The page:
24/11/2015 – Weather Window? More like Revolving Doors!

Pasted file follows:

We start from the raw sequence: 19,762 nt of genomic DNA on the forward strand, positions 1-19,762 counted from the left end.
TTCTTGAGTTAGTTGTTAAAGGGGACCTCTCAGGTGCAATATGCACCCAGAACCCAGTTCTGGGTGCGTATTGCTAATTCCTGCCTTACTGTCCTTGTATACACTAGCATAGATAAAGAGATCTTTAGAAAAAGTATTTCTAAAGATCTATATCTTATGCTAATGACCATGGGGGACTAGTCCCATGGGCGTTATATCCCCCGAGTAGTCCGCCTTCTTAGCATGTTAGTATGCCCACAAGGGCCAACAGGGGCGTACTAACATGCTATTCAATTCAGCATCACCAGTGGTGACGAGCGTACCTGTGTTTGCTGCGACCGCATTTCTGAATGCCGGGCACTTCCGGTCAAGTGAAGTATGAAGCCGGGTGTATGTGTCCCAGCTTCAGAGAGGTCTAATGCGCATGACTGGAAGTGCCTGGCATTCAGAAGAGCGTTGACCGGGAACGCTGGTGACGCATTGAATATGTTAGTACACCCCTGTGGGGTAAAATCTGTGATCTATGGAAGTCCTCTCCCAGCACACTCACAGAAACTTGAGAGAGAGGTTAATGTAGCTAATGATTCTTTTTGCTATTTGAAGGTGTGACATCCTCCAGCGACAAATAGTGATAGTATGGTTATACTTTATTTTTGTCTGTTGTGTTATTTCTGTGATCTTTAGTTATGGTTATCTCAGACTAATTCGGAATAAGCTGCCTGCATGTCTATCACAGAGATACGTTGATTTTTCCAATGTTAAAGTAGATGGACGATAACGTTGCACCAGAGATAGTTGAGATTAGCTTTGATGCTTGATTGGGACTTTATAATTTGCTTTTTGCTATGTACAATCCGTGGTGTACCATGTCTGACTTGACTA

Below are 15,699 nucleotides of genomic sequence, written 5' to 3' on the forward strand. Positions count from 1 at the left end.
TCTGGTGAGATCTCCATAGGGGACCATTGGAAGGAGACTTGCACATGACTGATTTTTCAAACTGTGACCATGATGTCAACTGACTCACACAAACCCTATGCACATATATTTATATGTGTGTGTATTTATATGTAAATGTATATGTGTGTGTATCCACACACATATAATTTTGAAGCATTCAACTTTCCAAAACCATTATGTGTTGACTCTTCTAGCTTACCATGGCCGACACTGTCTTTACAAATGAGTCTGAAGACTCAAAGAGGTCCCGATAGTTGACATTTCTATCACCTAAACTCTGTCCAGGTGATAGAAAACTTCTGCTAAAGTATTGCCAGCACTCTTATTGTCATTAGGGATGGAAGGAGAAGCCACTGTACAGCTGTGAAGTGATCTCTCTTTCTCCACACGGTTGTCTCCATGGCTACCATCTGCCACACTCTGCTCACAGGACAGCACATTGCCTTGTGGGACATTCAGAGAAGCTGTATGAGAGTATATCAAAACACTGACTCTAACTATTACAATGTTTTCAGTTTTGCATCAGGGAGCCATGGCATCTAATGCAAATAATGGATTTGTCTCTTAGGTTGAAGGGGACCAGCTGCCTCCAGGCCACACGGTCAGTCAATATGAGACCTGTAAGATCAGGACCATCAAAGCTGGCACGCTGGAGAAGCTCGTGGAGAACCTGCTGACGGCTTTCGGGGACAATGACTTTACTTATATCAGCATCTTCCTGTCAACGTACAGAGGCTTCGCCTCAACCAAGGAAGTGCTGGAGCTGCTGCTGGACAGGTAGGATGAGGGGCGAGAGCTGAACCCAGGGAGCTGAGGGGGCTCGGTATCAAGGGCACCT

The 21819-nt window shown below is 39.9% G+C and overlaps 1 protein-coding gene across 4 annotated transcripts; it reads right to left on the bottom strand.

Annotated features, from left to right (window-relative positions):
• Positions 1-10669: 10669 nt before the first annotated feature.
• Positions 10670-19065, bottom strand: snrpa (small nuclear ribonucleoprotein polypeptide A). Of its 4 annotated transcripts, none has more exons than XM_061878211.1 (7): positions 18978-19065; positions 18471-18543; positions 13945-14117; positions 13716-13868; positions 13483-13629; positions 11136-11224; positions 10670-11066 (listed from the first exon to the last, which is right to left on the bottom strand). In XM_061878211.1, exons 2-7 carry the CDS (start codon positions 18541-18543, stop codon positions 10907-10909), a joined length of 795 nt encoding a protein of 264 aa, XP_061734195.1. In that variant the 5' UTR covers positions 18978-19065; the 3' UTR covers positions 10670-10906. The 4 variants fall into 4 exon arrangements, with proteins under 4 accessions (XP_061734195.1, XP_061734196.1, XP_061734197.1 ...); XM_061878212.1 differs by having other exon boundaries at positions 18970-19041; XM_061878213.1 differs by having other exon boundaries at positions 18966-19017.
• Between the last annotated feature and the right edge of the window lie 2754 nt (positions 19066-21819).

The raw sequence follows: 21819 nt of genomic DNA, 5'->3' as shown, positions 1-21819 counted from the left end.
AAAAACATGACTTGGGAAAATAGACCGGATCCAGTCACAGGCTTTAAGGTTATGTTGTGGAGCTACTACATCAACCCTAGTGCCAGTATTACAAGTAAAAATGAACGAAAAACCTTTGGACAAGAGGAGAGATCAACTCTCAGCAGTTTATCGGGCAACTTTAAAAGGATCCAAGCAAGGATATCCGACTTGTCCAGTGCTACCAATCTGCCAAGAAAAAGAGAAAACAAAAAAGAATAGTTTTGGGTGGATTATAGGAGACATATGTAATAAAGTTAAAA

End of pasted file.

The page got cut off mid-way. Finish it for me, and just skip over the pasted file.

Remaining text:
During the past week in Richards Bay the most common topic of conversation was the weather. As I mentioned in my last blog, Monday’s window slammed shut on Tuesday, time enough for one boat to sail overnight and reach Durban safely. The next ‘window’ opened Wednesday or Thursday evening but had slammed shut again by the next evening however three more boats made it to Durban. The only real advantage of a stopover in Durban is that the next leg to East London is shorter but you still need a 48 hour window. On Friday evening the remaining skippers met at the club for a ‘Happy Hour’ to discuss the GRIBs and a promising looking window on Monday which should allow us to reach East London and, possibly, Port Elizabeth. The sky darkened and rain looked very likely which led to a number of skippers racing back to their boats to close all hatches! Most crews stayed on for dinner during which the rain was very heavy and the wind was howling. By 9pm the rain had abated a bit but the lightning seemed scarily close as I walked back to Starblazer. We later heard that one of the boats in Durban had been struck by lightning, wiping out almost all of their electronics. Their SSB is still working but they are having to hand steer as the autopilot is dead. That is tiring work for a double-handed crew. The wind piped again overnight but by morning the wind was right down, the sky was clear and it was a lovely start to Saturday. John and four other skippers set off early to complete the paperwork formalities for sailing to Cape Town, visiting the Yacht Club, Immigration, Customs and Port Police. They were back in just under 3 hours, better than average! There were reports to expect stronger winds Saturday evening so John added three extra springs to keep the boat back, away from the pontoon. There were few cleats of indeterminate strength so he added some very large shackles bolted on the metal frame of the finger and tied some of our very thick, spare mooring lines to them. With the boat snugged down we went shopping. The heavens opened when we were in the Mall. We got the shopping back on board without getting too wet. During the evening the wind built, hitting a peak of 52 knots, nearly 100 kmh! It was quite unusual in that the sound of the wind changed completely when it peaked. Starblazer stayed nicely tied up and the wind finally died down before dawn. Sunday was a day of indecision, the GRIBs suggested 10-15 knots against us for the first 24 hours plus the window had shortened so we would have to make better than 7 knots on average to reach East London, Port Elizabeth appeared unobtainable. We were almost decided not to leave. On Monday morning John spoke to a delivery skipper taking a 35 ft yacht to Cape Town. He said he wind wouldn’t be a problem and the Agulhas Current would easily carry us there. At 12.30 we slipped our lines and headed out, followed by two other boats, the other two had left an hour or two earlier. During the evening roll call two of the three boats, which had left Richards Bay together, called in to say they were all on their way from Durban, about 50 miles ahead of us; this morning the fourth called in, having left at about 1800 yesterday evening. It is possible the leading group will be able to make Port Elizabeth but it all depends on the weather. The current is not as strong as we would have hoped for however it has given us a two knot lift for most of the past 24 hours. The breeze has picked up a little, too, and we are now motor sailing. Yes, Starblazer is a yacht; yes, we have white flappy things to drive us and save diesel; but no, we do not have the luxury of time to allow the wind to drive us on its own. If we get to East London much after midday tomorrow, Wednesday, we could be faced with motoring into a stiff headwind and possibly choppy seas, both of which slow the boat down. If, on the other hand, the forecasts change we might make Port Elizabeth by Thursday midday. We shall see. Joyce

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